An international competition for students qualifying at the state level. Students may compete in one event. 2016 the conference is held in Nashville, TN, April 23-26.
Understanding Case Problems
By Sara Hoon
Mastering the role-play situation is one of the most important steps in becoming a successful DECA competitor. It takes consistency, hard work, fast thinking, and skillful presentation skills in order to place among the top in the nation. Understanding what is expected in a role-play is something everyone should learn first. Here is some background information:
- You have 10 minutes to prepare your case problem.
- You have 10 minutes to present the case problem.
- You have on average (5) competencies that you are evaluated on.
- The case problem will include all information needed to present.
- The case problem deals with everyday business situations or topics you will have covered in your business/marketing class.
Once you sit down to prepare the role play you must read the competencies and the role-play carefully in order to fully grasp who you are, who the judge is, what you need to solve or address in the role-play, and whether the role-play asks you to make an additional plan that is not covered with the competencies. After reading and analyzing the information begin to think of a plan or solution that will cover ALL of your competencies. Once you have come up with something creative and original write down the ideas so you won't forget them when it comes time to present. Sometimes you aren't allowed to take the case problem into the role-play so it is advisable to write down your competencies and their sub points so you don't forget to cover them.
Once you are in the role-play make sure you introduce yourself and what you are going to cover. Make sure to guide the judge through the competency transitions smoothly. Smile, talk slowly, and involve the judge whenever possible. Giving an energetic, powerful, yet professional and knowledgeable presentation will sure to put you in the top of your event. Be sure to watch your time so you don't get cut off before you cover all your points. The most important tip to remember is to have fun!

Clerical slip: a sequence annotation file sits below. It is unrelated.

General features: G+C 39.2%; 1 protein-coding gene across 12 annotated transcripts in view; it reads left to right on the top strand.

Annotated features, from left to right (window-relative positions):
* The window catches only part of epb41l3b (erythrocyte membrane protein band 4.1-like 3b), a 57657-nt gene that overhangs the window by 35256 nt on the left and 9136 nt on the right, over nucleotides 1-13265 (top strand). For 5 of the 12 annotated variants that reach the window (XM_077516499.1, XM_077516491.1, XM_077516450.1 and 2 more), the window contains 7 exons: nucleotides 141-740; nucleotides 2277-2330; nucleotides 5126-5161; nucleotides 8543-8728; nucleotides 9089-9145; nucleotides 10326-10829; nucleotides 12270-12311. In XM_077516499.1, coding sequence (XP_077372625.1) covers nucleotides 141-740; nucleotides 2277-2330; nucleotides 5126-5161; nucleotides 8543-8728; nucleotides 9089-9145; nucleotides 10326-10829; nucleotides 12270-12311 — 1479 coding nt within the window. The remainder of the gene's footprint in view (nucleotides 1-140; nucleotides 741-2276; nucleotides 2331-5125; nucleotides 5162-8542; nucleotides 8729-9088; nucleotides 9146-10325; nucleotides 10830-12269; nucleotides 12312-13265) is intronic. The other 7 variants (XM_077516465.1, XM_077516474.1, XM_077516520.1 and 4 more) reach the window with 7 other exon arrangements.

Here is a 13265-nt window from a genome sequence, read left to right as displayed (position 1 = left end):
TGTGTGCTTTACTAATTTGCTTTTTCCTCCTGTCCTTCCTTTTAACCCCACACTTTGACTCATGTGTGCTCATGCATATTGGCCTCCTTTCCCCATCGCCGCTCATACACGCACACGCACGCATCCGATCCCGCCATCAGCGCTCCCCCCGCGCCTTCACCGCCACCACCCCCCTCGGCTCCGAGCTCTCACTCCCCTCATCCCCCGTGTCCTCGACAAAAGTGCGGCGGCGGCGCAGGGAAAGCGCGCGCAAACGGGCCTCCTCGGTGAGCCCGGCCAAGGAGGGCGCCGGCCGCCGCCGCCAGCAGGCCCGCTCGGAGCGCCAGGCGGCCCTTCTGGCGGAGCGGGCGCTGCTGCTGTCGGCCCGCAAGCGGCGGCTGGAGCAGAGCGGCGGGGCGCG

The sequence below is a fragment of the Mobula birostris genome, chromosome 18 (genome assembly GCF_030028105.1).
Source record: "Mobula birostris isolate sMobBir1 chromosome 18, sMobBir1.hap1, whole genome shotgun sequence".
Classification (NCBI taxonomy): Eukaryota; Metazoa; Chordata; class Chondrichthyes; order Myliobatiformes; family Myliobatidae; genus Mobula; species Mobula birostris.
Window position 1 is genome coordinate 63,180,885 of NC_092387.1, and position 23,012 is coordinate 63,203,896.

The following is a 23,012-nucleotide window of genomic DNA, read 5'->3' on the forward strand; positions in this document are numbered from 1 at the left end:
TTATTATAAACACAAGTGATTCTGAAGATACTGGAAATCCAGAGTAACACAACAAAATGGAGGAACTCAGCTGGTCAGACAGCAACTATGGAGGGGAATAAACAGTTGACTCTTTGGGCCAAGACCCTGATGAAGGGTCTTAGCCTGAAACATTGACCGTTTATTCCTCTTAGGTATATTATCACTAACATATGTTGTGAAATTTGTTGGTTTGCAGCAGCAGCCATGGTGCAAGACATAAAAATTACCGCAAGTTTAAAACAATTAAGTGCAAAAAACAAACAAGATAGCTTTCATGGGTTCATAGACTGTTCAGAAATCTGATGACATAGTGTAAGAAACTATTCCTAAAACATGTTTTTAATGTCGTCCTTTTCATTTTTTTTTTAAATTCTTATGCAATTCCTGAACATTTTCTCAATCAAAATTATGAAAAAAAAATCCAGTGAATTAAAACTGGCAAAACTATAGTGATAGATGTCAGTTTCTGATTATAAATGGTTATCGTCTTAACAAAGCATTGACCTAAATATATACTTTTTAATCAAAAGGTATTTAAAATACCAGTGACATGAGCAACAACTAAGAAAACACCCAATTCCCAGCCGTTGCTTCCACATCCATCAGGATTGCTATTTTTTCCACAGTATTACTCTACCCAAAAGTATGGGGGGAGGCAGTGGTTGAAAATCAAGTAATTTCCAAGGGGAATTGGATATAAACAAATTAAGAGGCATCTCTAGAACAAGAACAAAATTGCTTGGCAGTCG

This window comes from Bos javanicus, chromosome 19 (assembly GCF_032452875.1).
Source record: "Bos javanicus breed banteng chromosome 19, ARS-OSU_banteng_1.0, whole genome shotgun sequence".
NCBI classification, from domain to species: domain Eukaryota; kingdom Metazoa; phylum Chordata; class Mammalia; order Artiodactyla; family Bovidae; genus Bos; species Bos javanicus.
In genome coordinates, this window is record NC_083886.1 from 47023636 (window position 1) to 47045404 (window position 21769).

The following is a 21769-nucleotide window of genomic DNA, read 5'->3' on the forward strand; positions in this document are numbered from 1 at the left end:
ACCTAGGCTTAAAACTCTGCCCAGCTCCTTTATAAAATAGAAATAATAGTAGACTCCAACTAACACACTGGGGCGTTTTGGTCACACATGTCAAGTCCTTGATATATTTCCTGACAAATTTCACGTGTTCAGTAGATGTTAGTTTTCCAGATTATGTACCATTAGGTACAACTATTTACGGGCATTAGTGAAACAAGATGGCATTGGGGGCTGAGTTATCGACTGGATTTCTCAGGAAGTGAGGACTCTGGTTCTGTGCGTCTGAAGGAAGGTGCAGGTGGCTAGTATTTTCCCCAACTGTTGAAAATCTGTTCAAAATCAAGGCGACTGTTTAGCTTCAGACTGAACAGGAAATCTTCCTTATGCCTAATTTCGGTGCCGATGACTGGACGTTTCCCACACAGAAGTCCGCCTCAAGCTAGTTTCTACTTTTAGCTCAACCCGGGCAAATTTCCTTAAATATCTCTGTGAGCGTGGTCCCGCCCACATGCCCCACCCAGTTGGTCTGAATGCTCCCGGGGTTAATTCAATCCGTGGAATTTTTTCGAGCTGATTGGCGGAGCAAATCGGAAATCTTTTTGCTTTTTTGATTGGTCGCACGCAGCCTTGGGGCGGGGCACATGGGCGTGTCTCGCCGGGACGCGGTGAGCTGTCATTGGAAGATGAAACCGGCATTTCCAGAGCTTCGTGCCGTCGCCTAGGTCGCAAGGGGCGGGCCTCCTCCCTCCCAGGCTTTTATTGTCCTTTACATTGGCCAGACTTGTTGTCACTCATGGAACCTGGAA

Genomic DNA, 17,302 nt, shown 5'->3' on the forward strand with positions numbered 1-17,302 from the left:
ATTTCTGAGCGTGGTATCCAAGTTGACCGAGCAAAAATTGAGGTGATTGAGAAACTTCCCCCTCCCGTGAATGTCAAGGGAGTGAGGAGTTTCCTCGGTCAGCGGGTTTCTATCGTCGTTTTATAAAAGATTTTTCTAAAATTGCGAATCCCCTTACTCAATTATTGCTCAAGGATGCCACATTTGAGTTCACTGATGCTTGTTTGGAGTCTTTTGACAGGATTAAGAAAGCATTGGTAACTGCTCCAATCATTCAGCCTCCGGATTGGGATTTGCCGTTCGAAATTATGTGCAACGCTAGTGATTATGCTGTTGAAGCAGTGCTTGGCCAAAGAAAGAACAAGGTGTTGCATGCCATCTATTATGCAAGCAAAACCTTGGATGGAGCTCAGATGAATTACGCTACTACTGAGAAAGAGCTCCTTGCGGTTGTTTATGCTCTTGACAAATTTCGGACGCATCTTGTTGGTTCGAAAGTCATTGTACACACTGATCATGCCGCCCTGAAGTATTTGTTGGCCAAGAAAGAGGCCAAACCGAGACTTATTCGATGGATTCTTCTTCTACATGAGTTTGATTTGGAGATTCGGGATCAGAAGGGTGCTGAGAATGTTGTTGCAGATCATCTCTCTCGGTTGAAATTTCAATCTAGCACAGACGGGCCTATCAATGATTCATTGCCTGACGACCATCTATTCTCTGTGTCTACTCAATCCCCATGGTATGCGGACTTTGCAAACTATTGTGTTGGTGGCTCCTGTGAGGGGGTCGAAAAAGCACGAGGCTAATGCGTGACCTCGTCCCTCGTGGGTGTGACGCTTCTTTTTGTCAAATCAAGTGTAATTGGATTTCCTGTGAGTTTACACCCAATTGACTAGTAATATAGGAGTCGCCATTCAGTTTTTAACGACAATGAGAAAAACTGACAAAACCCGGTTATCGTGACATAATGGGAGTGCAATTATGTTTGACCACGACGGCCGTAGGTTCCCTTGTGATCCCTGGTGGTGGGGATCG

All individual events, team events, and the majority of the written events involve a hundred question, timed test. These are area-based tests that are designed to test your knowledge of your area. Scoring well on the test is one of the most vital parts of winning because the test score carries through to finals. The test covers both general concepts and area concepts. So it is important to study several different areas to be a well-rounded test taker. The testing times are 60 minutes; so it's important to ask how long you have to take the test, and watch your time closely so you don't finish too early or go too slow that you have to rush through the last few questions on the test.
The tests are always multiple choice. So it is advisable to read the question carefully and slowly and then pick the best answer. If you aren't sure as to what the answer is then use process of elimination to narrow down the choices and make the best guess from there.
An example test question would be:
1. A company the requests that its print ads run on the second page of the newspaper is making a request for ad
Answer: B; Position. Position refers to the location of an ad in a publication.
If you're not a great test taker that is fine, but remember not to let it get you down. Just close your eyes, breathe, and give it your best shot.